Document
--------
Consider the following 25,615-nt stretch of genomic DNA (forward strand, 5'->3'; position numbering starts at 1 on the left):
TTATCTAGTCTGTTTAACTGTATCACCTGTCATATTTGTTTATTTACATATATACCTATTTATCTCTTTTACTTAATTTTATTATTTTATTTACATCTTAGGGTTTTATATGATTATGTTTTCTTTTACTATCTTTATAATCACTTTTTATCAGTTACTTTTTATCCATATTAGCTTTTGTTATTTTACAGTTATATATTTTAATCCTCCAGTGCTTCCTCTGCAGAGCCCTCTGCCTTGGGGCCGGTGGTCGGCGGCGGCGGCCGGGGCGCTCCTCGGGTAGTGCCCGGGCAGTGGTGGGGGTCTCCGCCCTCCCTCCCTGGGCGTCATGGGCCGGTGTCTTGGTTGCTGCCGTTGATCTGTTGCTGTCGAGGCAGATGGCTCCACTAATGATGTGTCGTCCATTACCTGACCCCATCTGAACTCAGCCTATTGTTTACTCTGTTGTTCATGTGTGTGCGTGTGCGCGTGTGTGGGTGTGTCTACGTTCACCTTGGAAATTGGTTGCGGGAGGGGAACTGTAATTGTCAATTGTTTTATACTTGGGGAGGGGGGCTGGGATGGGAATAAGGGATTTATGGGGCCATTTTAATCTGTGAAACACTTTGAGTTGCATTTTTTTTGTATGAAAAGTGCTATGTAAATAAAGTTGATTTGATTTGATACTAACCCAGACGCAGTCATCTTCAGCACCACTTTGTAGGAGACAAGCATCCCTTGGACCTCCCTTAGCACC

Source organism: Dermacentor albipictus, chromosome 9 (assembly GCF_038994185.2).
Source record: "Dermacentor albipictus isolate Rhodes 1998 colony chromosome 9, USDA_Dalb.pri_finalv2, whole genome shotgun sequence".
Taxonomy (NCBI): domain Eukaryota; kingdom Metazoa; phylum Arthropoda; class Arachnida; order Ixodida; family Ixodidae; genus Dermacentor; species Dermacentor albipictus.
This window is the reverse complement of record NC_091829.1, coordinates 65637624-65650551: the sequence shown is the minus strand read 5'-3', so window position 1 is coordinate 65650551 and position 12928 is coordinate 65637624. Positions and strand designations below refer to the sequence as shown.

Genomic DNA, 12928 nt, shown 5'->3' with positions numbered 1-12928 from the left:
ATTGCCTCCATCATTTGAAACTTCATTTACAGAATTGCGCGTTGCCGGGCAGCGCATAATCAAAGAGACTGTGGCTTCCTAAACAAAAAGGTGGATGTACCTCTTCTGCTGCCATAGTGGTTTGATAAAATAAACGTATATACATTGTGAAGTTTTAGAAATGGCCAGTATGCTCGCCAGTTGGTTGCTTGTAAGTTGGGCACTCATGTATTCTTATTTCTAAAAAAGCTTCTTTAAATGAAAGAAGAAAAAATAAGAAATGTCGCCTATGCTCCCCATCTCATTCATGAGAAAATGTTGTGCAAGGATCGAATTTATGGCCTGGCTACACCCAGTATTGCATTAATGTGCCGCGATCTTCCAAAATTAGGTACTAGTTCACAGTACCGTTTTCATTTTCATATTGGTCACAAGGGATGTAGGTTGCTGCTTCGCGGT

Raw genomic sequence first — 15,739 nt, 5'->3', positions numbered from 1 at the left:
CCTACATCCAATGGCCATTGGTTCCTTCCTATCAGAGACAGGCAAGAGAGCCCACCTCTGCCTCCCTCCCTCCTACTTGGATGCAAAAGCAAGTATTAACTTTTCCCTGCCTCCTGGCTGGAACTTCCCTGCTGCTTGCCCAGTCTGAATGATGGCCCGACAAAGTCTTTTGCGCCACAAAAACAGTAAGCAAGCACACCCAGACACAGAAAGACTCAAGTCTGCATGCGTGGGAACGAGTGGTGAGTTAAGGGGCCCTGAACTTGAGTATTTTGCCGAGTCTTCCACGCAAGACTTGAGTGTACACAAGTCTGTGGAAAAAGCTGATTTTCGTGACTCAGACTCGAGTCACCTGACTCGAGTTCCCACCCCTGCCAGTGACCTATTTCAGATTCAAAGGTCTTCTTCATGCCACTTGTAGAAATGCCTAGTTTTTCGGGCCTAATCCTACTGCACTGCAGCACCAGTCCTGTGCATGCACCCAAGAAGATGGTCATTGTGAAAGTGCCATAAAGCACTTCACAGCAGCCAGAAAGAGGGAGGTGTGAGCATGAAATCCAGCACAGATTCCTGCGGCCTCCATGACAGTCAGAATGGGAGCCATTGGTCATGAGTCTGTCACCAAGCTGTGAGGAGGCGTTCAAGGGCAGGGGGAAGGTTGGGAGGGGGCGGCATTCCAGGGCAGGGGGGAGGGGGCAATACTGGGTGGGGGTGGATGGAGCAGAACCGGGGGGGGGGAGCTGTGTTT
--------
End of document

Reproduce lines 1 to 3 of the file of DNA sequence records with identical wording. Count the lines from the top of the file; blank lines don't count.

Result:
Consider the following 25,615-nt stretch of genomic DNA (forward strand, 5'->3'; position numbering starts at 1 on the left):
TTATCTAGTCTGTTTAACTGTATCACCTGTCATATTTGTTTATTTACATATATACCTATTTATCTCTTTTACTTAATTTTATTATTTTATTTACATCTTAGGGTTTTATATGATTATGTTTTCTTTTACTATCTTTATAATCACTTTTTATCAGTTACTTTTTATCCATATTAGCTTTTGTTATTTTACAGTTATATATTTTAATCCTCCAGTGCTTCCTCTGCAGAGCCCTCTGCCTTGGGGCCGGTGGTCGGCGGCGGCGGCCGGGGCGCTCCTCGGGTAGTGCCCGGGCAGTGGTGGGGGTCTCCGCCCTCCCTCCCTGGGCGTCATGGGCCGGTGTCTTGGTTGCTGCCGTTGATCTGTTGCTGTCGAGGCAGATGGCTCCACTAATGATGTGTCGTCCATTACCTGACCCCATCTGAACTCAGCCTATTGTTTACTCTGTTGTTCATGTGTGTGCGTGTGCGCGTGTGTGGGTGTGTCTACGTTCACCTTGGAAATTGGTTGCGGGAGGGGAACTGTAATTGTCAATTGTTTTATACTTGGGGAGGGGGGCTGGGATGGGAATAAGGGATTTATGGGGCCATTTTAATCTGTGAAACACTTTGAGTTGCATTTTTTTTGTATGAAAAGTGCTATGTAAATAAAGTTGATTTGATTTGATACTAACCCAGACGCAGTCATCTTCAGCACCACTTTGTAGGAGACAAGCATCCCTTGGACCTCCCTTAGCACC

Source organism: Dermacentor albipictus, chromosome 9 (assembly GCF_038994185.2).